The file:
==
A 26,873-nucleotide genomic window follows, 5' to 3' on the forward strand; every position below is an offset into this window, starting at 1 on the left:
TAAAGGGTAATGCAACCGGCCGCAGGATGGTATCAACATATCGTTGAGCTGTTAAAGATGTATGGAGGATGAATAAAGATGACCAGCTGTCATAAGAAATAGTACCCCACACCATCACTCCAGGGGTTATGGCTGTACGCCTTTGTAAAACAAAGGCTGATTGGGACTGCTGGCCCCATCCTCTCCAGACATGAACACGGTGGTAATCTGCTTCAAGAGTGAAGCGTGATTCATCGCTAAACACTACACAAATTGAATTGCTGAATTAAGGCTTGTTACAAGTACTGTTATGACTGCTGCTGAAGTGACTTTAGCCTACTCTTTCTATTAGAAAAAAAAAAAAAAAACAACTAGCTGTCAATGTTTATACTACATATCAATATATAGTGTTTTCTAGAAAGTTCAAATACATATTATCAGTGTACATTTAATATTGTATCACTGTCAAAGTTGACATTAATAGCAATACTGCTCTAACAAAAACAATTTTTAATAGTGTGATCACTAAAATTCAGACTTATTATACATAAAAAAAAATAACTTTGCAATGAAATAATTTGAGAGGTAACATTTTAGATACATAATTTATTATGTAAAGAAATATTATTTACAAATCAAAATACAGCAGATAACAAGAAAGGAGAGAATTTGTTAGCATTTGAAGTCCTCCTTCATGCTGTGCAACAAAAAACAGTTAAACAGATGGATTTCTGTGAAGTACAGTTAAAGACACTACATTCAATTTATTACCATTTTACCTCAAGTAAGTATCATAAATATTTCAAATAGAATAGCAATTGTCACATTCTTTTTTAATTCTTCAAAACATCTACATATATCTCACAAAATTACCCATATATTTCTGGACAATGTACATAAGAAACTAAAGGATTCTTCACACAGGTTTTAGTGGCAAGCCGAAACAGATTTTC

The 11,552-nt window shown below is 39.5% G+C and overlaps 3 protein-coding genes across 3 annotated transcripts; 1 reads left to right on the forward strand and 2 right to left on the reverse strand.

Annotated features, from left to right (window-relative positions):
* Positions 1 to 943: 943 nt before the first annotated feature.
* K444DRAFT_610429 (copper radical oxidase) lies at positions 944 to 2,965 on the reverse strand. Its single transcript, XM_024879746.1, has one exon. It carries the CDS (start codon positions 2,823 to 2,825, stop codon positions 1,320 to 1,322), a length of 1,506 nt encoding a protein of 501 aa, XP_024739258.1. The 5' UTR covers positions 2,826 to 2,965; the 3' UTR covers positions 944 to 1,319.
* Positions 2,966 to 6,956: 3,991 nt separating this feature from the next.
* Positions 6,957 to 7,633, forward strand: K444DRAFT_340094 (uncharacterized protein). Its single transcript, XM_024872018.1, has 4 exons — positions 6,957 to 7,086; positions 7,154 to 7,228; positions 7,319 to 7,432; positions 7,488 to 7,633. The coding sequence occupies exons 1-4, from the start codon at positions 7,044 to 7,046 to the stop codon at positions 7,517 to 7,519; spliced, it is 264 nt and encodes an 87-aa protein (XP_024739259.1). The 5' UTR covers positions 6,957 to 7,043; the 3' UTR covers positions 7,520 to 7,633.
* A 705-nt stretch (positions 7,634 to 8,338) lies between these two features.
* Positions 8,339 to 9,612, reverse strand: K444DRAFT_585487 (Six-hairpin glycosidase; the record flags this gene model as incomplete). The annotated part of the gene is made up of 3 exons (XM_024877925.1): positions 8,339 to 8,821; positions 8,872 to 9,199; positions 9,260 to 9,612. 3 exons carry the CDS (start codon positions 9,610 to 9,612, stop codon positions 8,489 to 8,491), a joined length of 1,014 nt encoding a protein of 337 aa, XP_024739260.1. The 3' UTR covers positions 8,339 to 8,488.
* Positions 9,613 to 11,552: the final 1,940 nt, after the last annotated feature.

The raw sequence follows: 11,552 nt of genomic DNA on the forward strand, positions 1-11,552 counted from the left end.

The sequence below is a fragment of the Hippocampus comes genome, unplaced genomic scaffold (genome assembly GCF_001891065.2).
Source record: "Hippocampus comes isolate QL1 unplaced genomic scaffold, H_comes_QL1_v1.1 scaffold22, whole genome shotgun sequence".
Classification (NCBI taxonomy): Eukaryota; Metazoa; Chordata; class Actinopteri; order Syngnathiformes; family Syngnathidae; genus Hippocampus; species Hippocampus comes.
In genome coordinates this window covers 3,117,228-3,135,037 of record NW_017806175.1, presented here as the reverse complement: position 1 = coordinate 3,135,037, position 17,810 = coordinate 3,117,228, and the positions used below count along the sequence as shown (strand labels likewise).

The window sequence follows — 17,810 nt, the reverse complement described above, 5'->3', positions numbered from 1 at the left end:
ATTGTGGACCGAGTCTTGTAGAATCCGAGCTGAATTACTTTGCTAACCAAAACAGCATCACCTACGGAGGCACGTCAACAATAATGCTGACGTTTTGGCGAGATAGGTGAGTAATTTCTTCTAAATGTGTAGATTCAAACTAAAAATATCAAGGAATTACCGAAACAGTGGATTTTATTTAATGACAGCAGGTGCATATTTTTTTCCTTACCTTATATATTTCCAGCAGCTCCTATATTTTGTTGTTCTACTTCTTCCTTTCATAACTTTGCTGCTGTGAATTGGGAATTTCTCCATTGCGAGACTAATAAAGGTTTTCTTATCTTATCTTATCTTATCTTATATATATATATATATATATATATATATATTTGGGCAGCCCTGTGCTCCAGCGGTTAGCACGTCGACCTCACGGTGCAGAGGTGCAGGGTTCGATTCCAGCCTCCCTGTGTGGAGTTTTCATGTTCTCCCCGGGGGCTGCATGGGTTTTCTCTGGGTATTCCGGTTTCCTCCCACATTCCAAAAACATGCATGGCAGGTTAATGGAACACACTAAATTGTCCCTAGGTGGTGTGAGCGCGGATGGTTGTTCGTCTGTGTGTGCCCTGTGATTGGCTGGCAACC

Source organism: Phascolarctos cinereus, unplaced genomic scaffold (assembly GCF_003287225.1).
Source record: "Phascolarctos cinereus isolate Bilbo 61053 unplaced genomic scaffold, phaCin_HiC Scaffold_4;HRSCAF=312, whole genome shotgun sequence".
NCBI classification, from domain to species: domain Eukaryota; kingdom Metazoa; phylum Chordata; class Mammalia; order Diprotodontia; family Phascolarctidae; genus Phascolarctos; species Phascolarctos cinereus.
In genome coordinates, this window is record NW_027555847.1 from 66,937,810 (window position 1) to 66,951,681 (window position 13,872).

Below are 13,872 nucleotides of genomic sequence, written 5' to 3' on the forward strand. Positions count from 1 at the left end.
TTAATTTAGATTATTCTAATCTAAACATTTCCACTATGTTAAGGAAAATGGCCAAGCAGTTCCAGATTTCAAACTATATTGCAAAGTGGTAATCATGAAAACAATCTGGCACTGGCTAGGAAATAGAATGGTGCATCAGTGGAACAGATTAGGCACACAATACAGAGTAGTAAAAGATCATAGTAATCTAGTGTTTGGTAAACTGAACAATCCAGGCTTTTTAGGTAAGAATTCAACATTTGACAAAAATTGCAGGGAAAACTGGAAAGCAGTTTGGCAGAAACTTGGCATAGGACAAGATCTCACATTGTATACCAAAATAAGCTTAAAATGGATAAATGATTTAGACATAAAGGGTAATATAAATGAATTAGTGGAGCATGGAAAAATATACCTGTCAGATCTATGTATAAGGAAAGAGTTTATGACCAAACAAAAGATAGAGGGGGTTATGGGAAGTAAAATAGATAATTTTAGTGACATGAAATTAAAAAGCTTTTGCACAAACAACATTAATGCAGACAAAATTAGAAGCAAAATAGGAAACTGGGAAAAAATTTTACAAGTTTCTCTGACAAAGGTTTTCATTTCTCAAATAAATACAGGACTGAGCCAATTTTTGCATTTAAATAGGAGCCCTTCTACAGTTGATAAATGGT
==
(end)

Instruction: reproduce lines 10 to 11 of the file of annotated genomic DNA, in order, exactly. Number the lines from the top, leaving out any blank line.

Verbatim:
* Positions 8,339 to 9,612, reverse strand: K444DRAFT_585487 (Six-hairpin glycosidase; the record flags this gene model as incomplete). The annotated part of the gene is made up of 3 exons (XM_024877925.1): positions 8,339 to 8,821; positions 8,872 to 9,199; positions 9,260 to 9,612. 3 exons carry the CDS (start codon positions 9,610 to 9,612, stop codon positions 8,489 to 8,491), a joined length of 1,014 nt encoding a protein of 337 aa, XP_024739260.1. The 3' UTR covers positions 8,339 to 8,488.
* Positions 9,613 to 11,552: the final 1,940 nt, after the last annotated feature.